Shuttlers, a shared mobility startup, is expanding its fleet to meet carpooling demand. While it mainly deploys buses, Shuttlers is also intensifying its recruitment of private cars to join its network of vehicles. 

Nigerian shared-mobility sharing startup, Shuttlers is calling for more vehicle partners, including car owners. According to Shuttlers’ requirements, the cars must be a 2007 model or later, while the Hiaces and coaster buses must have air conditioning. Shuttlers operates a ride-sharing service powered by an app that lets users book seats on vehicles headed in their direction. The new cars Shuttlers is looking to add to its fleet will be assigned to new and existing routes. Using the app, customers can find and join these scheduled shuttles.

Carpooling, the concept of sharing your car with other passengers on the same route as you, isn’t new. In Lagos, it’s common to see private drivers en route to work picking up passengers heading in the same direction. On some routes, gig drivers with Uber and Bolt sometimes pick up passengers, mimicking the practices of traditional public transport services. For car owners, carpooling is a way to recoup some of their fuel costs. While offline carpooling doesn’t need an app, it’s limited and may need you to wait longer than expected to find a driver with the same route as you.

Shuttlers has found popularity with the Lagos working crowd who often live far away from their offices. Some employers arrange for Shuttler bus to transport their workers to and from the office exclusively. For workers whose offices don’t offer staff buses, Shuttlers is an unofficial staff bus, allowing them to pick their routes, and preferred seats, and commute in comfort. In a city that’s often chaotic, that comfort makes all the difference.

Yet, some people will argue that while it’s relatively easy to get people to share a staff bus, carpooling is a more difficult proposition. Digitising carpooling has proven to be difficult by the limited success of companies like Hytch, Ridebliss, and GoMyWay which have at different times attempted it. But Shuttlers’s popularity with the office-going crowd may prove to be the secret sauce. 

The company’s founder Damilola Olokesusi told TechCabal that the company is redesigning its app’s interface to increase the visibility of its more diverse car options, affirming her confidence in this move. Yinka Aghedo, head of marketing at Shuttlers, also emphasized that the company and its customers are not unfamiliar with carpooling. “Although our flagship assets are buses, we have always complemented our existing fleet with cars and minivans,” he said. A look at the app shows that the app offers options to ride in a 6-seater sedan to some destinations. But TechCabal could not confirm if four-seater cars are currently on the app. Still, Yinka explained that “[We do use cars], and they are primarily required to be new vehicles [2007 models or newer] because we have observed that older cars tend to be less durable and more prone to breakdowns.”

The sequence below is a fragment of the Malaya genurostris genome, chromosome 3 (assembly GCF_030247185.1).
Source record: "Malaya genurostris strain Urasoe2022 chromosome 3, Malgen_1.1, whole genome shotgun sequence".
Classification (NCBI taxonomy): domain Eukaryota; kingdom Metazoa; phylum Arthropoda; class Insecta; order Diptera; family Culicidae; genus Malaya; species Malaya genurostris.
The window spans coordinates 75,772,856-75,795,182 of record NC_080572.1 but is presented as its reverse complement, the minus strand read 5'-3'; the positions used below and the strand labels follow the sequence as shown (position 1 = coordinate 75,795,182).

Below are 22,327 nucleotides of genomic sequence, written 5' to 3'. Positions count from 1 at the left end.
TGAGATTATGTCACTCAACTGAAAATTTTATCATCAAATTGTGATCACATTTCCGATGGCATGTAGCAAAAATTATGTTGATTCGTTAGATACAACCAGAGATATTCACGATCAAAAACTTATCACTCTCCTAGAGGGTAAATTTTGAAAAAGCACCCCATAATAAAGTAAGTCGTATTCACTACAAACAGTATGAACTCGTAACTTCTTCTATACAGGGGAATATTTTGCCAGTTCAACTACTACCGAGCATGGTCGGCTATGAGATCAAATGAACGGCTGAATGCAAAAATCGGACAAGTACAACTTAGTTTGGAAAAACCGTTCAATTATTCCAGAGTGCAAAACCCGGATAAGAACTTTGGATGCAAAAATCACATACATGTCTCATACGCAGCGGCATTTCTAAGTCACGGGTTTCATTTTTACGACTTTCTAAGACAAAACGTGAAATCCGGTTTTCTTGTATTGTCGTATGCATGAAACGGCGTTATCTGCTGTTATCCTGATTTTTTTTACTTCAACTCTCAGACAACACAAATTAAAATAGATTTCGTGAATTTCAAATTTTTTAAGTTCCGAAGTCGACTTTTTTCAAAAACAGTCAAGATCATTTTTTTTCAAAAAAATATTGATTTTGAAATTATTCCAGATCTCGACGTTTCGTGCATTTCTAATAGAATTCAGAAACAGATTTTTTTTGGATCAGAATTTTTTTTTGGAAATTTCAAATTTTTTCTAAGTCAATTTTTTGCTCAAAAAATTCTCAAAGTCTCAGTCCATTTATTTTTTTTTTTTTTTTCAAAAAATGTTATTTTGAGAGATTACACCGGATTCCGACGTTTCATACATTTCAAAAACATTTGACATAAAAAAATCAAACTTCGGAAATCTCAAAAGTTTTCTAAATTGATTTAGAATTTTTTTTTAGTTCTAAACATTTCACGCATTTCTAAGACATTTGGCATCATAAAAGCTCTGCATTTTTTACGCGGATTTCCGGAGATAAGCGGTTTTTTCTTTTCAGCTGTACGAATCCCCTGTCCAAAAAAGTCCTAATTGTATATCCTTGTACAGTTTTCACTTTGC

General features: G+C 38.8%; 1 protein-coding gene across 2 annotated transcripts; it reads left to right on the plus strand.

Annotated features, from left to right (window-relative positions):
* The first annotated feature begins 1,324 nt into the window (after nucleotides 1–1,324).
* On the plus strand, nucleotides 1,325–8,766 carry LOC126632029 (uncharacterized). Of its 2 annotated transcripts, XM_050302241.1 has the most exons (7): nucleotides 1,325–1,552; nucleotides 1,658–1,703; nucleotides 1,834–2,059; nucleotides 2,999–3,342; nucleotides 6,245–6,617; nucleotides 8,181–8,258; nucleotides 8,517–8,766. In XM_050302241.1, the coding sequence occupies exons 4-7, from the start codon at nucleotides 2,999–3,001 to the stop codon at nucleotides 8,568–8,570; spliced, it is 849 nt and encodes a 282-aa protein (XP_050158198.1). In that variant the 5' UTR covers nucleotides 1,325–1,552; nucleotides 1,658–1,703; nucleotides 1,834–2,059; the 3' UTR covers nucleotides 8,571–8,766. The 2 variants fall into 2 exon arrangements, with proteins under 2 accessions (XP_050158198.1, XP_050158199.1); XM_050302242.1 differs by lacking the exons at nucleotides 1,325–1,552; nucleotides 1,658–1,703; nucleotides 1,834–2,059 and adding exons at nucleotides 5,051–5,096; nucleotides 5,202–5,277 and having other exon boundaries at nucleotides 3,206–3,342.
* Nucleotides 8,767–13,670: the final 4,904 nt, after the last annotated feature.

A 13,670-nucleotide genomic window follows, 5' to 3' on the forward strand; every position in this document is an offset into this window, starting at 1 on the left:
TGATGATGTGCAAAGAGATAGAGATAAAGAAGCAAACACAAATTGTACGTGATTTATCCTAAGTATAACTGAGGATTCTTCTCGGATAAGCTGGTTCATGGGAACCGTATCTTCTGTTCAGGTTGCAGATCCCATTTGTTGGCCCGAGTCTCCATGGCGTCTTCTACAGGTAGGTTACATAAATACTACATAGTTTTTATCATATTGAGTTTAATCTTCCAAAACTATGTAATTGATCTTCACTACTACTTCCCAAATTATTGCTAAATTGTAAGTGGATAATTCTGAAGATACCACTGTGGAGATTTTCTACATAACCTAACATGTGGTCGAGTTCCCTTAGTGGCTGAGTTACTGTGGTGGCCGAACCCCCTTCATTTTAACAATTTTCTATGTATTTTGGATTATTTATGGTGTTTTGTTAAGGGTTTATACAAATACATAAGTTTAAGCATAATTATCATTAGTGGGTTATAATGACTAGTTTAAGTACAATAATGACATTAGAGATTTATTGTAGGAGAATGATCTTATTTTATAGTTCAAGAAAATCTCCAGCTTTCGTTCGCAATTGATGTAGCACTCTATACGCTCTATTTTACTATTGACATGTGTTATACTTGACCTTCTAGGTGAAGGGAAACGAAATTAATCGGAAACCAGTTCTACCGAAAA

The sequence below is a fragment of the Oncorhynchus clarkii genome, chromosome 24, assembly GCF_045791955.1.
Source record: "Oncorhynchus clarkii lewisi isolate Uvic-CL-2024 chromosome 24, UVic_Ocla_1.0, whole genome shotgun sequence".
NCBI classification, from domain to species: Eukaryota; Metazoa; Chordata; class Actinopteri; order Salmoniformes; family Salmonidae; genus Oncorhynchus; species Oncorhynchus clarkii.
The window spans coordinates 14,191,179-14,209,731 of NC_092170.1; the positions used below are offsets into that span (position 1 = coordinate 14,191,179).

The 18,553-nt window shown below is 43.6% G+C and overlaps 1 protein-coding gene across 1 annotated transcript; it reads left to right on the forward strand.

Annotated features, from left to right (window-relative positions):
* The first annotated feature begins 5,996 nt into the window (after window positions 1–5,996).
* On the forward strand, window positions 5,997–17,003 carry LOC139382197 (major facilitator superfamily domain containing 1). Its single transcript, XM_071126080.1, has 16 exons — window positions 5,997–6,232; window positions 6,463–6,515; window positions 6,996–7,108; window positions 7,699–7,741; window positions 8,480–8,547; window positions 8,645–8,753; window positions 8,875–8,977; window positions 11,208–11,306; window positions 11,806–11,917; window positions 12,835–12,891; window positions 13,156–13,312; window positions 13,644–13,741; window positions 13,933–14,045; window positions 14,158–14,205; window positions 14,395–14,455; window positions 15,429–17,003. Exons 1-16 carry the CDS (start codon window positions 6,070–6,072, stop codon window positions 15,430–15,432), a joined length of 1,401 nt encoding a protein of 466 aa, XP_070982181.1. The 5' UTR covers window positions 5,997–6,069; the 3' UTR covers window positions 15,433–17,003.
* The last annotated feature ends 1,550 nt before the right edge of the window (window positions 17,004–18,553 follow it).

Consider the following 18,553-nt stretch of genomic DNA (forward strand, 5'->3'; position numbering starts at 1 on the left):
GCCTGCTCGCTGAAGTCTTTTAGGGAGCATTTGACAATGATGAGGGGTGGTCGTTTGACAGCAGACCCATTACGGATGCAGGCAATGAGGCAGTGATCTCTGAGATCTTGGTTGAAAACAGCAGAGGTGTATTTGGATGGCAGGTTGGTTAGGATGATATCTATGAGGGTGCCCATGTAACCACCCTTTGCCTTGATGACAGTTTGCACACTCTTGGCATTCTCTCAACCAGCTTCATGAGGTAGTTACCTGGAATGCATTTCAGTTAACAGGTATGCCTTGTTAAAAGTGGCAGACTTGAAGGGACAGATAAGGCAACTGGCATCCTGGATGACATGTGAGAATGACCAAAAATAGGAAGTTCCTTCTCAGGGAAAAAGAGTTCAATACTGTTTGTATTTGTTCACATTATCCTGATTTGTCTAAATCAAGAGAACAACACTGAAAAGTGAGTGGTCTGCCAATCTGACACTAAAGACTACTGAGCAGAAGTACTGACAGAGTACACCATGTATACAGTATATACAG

If this car model requirement rings familiar, it is because one of the ride-hailing giants, Uber, also had a similar condition when it entered the Nigerian market. Increased competition and the need to onboard more drivers eventually forced the company to relax those rules. Recent blog posts from Bolt show that the rules have been relaxed to include cars from 1998 models and sedans from 2002 models or newer. Uber’s website says that vehicles from the 2000 model year are acceptable. The initial requirements were likely established for safety reasons, similar to Shuttlers’ approach. However, they may have been adjusted to expand the pool of available drivers, as older cars are more affordable and commonly used by the targeted drivers of these ride-hailing companies. 

Regardless, Shuttlers remain confident in the superiority of its offering. Considering the state of Nigeria’s economy, there is no question of whether vehicle owners will be willing to partner with Shuttlers, mainly since it guarantees a predictable income.

Shuttlers’s business model

“People like to compare us to Uber and Bolt, but we operate very different business models,” Damilola told TechCabal during a call. She explained that, unlike Uber and Bolt, Shuttlers guarantees customers for its drivers as well as a predictable pay and route, unlike Uber and Bolt, where the drivers have to find customers by themselves and are left to guess how much they earn from a trip. 

“The amount a driver can earn on a trip is determined by the car they are providing and is agreed upon during their onboarding to Shuttlers.” The app shows that a customer’s price to be driven to a particular stop varies with the kind of vehicle. Cars cost more than coasters do because cars have limited seats, and customers have to sit through fewer stops.” The drivers are assigned to a route, and Shuttlers ensures that the seats are filled with customers.” Damilola told TechCabal. 

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